The prevalence and nature of abnormalities on CT associated with focal EEG abnormalities were evaluated in 964 consecutive children with epileptic and non-epileptic seizures seen over one year at the Royal Liverpool Children’s Hospital, England. Of 157 (16%) children with a focus on the EEG, 83 had slow waves and 74 had spike or sharp wave foci. Of 121 with CT head scans, 26 (21%) scans were abnormal, and 81% of abnormalities were localized. Abnormal scans were uncommon in children with a single seizure, occurring in 8%. Frequency of abnormal scans in patients with delta foci (25%) was not significantly different from those with spike foci (17%). Focal neurological signs or partial seizures were predictive of abnormal scans. Focal CT findings prompted surgery in two patients with drug resistant partial seizures but lacking focal neurological signs; one had a parietal astocytoma, the other a frontal encephalocele. [1]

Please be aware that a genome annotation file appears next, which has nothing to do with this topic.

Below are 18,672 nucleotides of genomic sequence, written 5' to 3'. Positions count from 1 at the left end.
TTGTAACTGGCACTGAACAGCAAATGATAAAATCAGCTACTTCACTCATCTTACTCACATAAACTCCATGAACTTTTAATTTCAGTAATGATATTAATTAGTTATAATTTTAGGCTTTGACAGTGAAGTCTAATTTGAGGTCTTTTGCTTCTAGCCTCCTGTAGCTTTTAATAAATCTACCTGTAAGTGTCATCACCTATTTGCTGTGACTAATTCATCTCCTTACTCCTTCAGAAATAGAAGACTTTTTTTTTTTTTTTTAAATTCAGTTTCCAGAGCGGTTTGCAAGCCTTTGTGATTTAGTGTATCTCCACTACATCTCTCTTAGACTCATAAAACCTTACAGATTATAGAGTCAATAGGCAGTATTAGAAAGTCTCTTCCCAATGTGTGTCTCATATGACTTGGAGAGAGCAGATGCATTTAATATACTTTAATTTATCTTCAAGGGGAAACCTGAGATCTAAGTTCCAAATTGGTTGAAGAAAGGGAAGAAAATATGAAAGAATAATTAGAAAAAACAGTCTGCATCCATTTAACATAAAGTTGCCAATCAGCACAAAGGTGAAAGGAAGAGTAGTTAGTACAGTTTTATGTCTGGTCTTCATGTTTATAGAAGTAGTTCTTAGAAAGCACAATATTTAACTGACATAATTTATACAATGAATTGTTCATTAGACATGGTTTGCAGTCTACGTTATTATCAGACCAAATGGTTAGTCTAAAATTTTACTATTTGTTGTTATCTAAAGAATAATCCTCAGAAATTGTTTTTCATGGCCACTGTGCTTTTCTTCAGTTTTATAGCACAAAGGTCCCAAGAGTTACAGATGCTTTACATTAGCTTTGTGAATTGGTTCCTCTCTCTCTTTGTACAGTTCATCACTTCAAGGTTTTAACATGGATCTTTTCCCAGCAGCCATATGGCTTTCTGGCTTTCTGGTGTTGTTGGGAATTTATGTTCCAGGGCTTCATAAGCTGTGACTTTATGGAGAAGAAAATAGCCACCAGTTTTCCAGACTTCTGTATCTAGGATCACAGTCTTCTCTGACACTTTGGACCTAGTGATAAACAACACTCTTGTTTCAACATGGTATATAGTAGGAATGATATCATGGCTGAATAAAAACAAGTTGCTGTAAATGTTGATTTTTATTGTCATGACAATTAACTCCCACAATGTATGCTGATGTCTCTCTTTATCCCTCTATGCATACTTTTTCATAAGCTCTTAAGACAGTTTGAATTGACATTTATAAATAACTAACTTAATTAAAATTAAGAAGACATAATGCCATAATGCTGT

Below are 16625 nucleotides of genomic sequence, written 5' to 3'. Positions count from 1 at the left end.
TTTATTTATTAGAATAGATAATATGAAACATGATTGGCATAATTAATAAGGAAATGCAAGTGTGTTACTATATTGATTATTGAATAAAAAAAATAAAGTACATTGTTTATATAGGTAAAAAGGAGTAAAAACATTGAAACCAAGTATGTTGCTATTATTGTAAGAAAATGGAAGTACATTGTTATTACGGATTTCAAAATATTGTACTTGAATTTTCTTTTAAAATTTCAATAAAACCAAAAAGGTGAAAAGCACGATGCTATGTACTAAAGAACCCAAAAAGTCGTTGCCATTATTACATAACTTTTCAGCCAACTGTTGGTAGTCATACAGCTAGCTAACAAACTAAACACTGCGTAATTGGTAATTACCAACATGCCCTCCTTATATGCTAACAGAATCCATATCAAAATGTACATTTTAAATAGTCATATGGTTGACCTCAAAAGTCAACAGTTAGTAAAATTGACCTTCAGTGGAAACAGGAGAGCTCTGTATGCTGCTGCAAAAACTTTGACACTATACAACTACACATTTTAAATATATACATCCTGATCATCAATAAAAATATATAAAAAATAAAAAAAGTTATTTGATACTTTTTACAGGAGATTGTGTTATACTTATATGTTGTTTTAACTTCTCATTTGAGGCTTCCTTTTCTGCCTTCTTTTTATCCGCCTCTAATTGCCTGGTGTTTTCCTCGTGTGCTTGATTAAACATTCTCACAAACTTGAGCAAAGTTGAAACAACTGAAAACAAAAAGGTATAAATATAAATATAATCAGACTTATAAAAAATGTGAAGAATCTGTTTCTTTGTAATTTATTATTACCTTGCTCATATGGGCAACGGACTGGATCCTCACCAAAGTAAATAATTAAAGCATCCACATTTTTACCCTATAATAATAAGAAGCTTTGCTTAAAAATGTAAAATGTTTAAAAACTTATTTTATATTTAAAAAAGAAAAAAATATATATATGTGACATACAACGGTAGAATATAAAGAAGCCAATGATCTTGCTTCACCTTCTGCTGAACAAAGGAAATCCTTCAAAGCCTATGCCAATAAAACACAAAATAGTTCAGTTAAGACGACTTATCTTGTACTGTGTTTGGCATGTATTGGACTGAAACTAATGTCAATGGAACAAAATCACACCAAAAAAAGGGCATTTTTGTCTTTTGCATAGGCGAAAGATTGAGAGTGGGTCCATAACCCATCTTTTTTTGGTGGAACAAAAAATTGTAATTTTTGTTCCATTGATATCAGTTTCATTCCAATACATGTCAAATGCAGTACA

COMMENT. The authors advise CT in children with intractable partial seizures or lateralizing neurological findings or both, but not necessarily in all those with focal EEG abnormalities. Their findings suggest that no distinction should be made between delta and spike wave foci as criteria for CT and exclusion of neurosurgical lesion.

These results confirm a study of the electroencephalogram in 50 children with intracranial tumors and seizures reported from the Mayo Clinic [2]. A delta pattern occurred in 57%, and spike, sharp wave, or spike-and-wave seizure discharges were recorded in 32% of children with supratentorial tumors. The EEG was of localizing value in 21(88%) of 24 patients with tumors involving the cerebral cortex, and the accuracy of EEG localization was almost equal to that of pneumography. The value of the EEG in diagnostic differentiation of a brain tumor and a scar or microgyrus was less than its localizing value.